While there is a general right to have a case reviewed by an appeals court, the opportunity for further appeals to the highest court is limited. This means that few cases will even have the possibility of being heard by the highest court in the land. The Supreme Court will also only review cases that raise some federal or constitutional issue. Cases that deal with state law will only be heard if they conflict with federal or constitutional law. The vast majority of courts of appeals decisions are final, and the rulings are binding on lower courts within the same circuit.
The justices of the Supreme Court decide which cases they will take
In general, justices of the Supreme Court have sole discretion about which cases they will hear. No one—including Congress or the president—can force them to review a case that has been decided by an appeals court. There is also nothing that tells the justices how they must decide which cases they will take, so they rely on custom.
The Supreme Court has adopted the custom known as the “rule of four”—a case will be reviewed by the Court if four of the nine justices so decide. In the case of Ferguson v. Lines (1957), Justice Felix Frankfurter explained the rule of four:
"The ‘rule of four’ is not a command of Congress. It is a working rule devised by the Court as a practical mode of determining that a case is deserving of review, the theory being that if four Justices find that a legal question of general importance is raised, that is ample proof that the question has such importance. This is a fair enough rule of thumb on the assumption that four Justices find such importance on an individualized screening of the cases sought to be reviewed."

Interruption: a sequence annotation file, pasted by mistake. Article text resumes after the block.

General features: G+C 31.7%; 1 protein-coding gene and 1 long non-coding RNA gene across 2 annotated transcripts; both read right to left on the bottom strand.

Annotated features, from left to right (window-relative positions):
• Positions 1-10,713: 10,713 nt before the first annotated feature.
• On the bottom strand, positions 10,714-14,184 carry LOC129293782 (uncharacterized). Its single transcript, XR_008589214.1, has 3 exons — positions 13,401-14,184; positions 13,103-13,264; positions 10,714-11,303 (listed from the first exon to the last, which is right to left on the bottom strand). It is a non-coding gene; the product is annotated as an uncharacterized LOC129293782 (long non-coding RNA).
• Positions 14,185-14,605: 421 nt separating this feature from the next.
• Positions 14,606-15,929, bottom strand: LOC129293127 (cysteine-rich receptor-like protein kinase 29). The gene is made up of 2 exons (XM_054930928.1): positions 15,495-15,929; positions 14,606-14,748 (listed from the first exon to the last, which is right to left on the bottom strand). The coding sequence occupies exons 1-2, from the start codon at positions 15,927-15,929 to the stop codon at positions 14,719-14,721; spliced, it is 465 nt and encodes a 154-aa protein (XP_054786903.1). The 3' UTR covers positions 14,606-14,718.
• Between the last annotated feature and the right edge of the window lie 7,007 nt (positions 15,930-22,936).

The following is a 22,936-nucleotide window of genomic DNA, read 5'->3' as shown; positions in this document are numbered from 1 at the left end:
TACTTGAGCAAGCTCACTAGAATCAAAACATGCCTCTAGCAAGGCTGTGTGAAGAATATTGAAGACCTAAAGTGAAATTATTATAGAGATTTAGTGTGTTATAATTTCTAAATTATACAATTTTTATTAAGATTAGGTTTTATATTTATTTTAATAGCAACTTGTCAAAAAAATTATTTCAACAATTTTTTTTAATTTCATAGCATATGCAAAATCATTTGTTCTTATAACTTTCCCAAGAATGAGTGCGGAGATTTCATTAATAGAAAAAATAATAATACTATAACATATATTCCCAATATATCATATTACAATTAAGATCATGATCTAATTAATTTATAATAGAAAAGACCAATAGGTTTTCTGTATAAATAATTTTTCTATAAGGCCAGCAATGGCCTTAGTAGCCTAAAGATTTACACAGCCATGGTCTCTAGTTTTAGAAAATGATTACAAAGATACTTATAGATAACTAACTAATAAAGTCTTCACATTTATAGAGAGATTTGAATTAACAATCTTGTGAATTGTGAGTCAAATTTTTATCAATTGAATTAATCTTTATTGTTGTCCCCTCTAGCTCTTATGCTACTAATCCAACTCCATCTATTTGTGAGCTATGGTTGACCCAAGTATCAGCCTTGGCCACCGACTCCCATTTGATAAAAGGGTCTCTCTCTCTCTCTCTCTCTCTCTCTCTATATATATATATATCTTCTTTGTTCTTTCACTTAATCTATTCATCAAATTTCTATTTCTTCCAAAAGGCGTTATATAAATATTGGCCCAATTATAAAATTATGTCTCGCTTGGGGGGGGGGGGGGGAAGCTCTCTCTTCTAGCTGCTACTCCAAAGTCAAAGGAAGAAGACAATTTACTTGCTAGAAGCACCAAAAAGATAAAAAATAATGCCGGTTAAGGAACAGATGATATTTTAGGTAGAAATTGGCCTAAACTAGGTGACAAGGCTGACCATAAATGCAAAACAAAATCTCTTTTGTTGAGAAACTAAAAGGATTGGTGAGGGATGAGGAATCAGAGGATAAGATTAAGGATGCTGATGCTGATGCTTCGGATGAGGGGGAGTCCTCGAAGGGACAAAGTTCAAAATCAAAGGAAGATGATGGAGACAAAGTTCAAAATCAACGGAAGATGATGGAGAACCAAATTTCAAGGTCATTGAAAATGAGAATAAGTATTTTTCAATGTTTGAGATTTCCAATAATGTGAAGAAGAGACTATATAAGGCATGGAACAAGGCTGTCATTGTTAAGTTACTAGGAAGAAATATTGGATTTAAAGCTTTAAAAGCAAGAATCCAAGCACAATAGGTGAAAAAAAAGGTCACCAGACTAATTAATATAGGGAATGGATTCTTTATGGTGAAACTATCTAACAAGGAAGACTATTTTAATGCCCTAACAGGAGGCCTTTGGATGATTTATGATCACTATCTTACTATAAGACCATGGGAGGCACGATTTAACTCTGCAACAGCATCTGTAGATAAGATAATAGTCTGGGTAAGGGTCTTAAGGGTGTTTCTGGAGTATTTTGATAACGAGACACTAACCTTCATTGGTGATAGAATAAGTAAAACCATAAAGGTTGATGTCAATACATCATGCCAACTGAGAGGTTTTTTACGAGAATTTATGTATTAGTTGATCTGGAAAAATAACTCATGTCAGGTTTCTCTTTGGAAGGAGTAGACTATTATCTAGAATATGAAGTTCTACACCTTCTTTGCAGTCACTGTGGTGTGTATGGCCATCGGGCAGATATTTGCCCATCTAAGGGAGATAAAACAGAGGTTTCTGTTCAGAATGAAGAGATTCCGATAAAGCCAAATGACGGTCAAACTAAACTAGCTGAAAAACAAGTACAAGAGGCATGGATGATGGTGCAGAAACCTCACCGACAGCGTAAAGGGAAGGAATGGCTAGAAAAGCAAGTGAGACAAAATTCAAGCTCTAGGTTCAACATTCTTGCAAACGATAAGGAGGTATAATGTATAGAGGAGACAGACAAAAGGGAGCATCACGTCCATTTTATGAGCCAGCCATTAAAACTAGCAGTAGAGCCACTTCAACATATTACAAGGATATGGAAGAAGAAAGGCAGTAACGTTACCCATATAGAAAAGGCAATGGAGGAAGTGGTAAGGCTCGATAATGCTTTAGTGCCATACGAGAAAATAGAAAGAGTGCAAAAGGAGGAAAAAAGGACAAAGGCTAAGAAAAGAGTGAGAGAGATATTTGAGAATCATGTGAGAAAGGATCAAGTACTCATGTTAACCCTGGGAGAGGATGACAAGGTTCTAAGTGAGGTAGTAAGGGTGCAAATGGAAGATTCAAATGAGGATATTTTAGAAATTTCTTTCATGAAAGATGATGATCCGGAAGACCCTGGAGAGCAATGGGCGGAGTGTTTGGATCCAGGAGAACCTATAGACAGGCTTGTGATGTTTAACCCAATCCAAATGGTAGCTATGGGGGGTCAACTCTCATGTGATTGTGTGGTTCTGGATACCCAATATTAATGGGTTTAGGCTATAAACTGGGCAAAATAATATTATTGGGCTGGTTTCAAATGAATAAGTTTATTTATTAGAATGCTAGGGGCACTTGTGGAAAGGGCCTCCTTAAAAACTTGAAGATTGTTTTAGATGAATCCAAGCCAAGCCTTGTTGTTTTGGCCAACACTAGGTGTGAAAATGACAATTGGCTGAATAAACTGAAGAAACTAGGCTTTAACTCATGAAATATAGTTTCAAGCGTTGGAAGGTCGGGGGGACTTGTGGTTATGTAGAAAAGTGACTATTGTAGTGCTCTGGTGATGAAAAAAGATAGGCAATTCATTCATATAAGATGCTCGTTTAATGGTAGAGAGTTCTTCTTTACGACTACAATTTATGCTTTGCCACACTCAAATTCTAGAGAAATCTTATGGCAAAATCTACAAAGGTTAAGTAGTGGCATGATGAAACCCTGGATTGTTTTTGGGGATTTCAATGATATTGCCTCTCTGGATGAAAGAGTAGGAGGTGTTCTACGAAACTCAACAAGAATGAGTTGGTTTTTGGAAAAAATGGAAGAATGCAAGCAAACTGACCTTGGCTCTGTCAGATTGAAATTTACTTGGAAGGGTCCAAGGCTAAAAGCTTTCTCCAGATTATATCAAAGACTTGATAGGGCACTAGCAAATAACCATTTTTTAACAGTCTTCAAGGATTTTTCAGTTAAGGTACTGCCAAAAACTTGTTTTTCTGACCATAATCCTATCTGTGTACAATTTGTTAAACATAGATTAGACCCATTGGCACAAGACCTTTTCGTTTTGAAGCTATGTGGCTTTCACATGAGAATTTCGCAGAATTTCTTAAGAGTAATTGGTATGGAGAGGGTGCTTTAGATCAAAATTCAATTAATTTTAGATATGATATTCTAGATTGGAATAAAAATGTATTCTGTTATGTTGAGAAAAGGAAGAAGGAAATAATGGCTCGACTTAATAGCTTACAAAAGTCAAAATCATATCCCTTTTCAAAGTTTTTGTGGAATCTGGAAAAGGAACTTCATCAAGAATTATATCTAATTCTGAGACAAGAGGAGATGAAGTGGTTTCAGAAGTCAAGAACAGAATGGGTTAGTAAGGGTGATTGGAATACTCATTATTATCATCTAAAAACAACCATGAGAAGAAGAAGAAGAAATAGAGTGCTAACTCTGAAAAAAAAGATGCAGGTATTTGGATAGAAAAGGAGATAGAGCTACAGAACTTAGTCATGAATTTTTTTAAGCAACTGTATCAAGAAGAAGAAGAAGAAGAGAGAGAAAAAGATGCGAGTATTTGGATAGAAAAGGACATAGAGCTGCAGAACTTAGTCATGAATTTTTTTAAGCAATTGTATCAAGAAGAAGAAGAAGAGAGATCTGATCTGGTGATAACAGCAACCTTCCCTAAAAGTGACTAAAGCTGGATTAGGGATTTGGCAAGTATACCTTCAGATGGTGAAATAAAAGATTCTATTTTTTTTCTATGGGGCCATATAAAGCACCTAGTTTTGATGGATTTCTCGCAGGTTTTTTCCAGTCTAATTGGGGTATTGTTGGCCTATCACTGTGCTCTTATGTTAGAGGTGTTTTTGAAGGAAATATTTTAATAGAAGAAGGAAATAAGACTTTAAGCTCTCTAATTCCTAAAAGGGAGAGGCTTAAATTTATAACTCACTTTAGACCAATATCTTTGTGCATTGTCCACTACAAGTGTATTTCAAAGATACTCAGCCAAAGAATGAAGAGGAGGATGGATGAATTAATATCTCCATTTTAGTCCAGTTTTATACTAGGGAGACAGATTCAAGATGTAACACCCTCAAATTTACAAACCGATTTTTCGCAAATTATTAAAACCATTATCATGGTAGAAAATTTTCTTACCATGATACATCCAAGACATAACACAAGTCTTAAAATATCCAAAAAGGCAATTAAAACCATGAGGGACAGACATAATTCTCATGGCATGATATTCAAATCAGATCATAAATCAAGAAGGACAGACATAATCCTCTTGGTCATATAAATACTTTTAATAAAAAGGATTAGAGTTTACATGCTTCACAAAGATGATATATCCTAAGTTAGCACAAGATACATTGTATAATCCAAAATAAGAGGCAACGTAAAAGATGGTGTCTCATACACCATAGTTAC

If four justices decide they will take a case, they issue a writ of certiorari, an order issued by the Supreme Court directing the lower court to transmit records for a case that it will hear on appeal. The justices tend to only accept cases that will affect the entire country, rather the just the individuals involved, or that clarify legal issues that are of constitutional significance.
Most cases are decided long before they reach the Supreme Court
Article III of the U.S. Constitution establishes the Supreme Court and gave Congress the authority to “such inferior Courts as the Congress may from time to time ordain and establish.” Congress used this authority in the Judiciary Act of 1789 to create the basic structure of the federal court system with a circuit court and district court in each judicial district.
At the time appeals from the district court would be heard by the circuit court and then, if necessary, the Supreme Court. Because the Supreme Court was becoming overloaded with cases, Congress passed the Evarts Act, which created a new tier of courts known as the U.S. circuit courts of appeals (later the U.S. courts of appeals). As the Federal Judicial Center notes, the existence of a new tier of intermediate appellate courts, from which many cases could not be appealed to the Supreme Court as a matter of right, resulted in a sharp reduction in the Court’s caseload.
Currently, there are 94 federal judicial districts that are organized into 12 regional circuits, each of which has a court of appeals. In 2018, there were 370,085 filings in the district courts for civil cases and criminal defendants, and 49,276 filings in the regional courts of appeals.
On average about 7,000 of these cases will be appealed to the Supreme Court each year, of which the justices will choose only 70. This is a small fraction of the caseload of the federal court system. For example, in 2018, there were 370,085 filings in the district courts for civil cases and criminal defendants, and 49,276 filings in the regional courts of appeals. This means the likelihood of any given case will being considered by the Supreme Court is miniscule (about one in 5,000). Even for those considered the likelihood they will addressed by the Supreme Court is only about 1 in 100.